It's also not yet clear where, or how, Welch obtained his arsenal—an AR-15 rifle, a .38-caliber revolver, and a shotgun. But it appears that despite his rap sheet, he is not what the FBI or the Bureau of Alcohol, Tobacco, Firearms, and Explosives deem a "prohibited purchaser," someone flagged in the federal background check system as unfit to receive a firearm in a gun purchase or transfer.

John Sifford, a captain in the sheriff's office in Rowan County, where Welch lives, said the gunman's misdemeanor charges would not have impeded the department from issuing him a concealed weapons license or a permit to purchase a pistol. But there is no evidence that Welch applied for, or received these permissions, Sifford said.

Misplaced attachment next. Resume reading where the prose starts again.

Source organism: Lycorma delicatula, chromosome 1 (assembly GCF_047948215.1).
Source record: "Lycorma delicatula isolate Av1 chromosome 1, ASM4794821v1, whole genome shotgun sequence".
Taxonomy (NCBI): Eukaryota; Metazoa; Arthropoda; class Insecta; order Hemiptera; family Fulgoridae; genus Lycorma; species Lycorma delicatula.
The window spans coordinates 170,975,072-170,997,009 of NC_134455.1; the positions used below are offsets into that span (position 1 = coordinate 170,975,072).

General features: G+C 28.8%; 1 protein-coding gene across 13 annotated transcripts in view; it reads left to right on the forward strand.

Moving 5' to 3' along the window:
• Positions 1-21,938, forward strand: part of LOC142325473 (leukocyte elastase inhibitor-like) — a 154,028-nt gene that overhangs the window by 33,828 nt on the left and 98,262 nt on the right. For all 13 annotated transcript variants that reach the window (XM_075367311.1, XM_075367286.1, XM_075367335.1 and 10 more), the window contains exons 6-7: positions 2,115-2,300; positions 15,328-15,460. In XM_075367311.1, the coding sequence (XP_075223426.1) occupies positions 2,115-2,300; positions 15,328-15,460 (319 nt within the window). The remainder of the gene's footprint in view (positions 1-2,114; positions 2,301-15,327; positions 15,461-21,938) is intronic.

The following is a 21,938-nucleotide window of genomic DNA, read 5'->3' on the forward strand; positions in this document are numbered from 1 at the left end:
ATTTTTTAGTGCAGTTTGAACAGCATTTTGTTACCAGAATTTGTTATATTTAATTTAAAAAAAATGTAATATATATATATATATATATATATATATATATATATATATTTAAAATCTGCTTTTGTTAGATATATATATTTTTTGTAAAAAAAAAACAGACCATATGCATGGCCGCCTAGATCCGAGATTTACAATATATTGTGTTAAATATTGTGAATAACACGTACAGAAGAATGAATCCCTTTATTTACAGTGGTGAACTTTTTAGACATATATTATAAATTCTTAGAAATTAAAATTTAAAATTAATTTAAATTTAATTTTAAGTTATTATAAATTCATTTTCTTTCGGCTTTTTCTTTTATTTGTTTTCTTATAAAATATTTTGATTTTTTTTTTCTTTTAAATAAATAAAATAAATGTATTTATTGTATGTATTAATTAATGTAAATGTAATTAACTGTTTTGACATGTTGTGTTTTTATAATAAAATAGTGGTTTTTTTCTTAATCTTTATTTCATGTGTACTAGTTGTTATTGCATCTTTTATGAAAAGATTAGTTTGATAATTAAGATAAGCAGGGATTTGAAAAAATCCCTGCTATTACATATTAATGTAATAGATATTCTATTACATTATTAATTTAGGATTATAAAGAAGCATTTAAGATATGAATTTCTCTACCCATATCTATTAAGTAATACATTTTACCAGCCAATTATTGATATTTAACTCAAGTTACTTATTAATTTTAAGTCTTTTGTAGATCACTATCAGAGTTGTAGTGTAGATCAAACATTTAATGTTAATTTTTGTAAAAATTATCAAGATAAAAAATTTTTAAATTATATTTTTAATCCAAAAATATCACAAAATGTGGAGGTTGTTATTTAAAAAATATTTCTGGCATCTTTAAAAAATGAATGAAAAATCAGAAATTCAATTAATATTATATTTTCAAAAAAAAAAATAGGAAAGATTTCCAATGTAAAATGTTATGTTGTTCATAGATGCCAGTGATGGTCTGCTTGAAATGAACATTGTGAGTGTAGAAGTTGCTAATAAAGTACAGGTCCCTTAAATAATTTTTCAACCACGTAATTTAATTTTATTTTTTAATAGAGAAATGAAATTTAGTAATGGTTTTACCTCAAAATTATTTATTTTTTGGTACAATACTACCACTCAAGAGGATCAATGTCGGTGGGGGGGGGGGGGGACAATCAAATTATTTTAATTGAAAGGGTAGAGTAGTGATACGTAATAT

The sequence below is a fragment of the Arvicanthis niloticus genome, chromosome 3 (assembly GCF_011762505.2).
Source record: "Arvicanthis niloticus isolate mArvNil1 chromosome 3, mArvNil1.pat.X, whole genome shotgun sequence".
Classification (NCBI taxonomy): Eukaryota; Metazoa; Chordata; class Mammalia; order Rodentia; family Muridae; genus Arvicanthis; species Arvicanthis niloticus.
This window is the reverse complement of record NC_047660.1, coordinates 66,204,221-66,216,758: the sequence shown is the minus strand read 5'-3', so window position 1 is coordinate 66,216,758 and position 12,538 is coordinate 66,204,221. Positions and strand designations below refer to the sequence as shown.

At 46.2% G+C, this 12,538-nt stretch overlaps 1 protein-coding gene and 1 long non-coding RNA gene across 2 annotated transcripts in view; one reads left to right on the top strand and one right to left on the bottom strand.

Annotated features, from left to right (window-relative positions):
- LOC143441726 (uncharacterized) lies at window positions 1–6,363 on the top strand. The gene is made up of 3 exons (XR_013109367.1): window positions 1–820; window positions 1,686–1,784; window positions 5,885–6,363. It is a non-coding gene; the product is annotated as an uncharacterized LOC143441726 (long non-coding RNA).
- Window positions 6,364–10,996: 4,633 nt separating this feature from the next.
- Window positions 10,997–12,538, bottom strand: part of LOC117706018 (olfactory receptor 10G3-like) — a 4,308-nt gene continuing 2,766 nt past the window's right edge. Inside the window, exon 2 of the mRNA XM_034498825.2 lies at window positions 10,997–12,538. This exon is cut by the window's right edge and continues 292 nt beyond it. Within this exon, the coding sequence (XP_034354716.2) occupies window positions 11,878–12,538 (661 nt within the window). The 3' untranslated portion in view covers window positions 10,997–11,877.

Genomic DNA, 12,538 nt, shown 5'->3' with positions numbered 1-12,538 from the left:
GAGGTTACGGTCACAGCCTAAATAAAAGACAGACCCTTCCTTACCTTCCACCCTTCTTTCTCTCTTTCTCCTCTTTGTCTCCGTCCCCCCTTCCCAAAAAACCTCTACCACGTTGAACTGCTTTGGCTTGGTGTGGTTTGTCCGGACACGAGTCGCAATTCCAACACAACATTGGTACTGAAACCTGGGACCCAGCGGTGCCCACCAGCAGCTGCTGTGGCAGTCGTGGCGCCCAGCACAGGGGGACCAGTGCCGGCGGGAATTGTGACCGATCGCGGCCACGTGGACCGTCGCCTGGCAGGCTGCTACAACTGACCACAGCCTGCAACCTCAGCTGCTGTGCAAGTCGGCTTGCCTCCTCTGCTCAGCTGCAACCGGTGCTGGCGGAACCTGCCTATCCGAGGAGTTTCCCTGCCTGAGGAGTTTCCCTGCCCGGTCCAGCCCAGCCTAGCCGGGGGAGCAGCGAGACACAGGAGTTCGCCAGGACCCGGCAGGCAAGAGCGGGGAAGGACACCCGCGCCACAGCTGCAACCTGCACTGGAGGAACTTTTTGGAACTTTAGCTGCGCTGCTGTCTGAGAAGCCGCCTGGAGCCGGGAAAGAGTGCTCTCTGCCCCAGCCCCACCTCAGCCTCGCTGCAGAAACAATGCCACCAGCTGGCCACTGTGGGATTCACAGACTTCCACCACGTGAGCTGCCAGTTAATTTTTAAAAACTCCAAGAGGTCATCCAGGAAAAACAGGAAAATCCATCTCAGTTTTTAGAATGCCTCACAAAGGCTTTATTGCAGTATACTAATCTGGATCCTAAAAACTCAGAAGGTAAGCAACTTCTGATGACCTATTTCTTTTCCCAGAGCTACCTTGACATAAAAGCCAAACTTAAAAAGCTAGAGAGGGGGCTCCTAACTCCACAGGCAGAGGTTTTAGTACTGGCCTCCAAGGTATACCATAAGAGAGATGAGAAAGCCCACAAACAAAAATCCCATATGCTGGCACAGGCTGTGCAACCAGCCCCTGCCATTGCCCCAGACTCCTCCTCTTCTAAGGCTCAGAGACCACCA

It appears that Welch may have not obtained legal permission to buy or carry the .38-caliber revolver found in his possession in the pizza parlor.

Broadly speaking, convicted felons are not allowed to own or buy guns in the US. A federal background check form asks prospective buyers if they are "an unlawful user" of drugs or "addicted to a controlled substance"—a vague classification that can include misdemeanor drug offenses. In the last two decades, the FBI has blocked hundreds of thousands of people with records of drug possession or use from buying firearms.

It can sometimes take more than three days to sort out the specifics of a would-be buyer's drug record. If that happens, sales automatically go through—sometimes with calamitous results.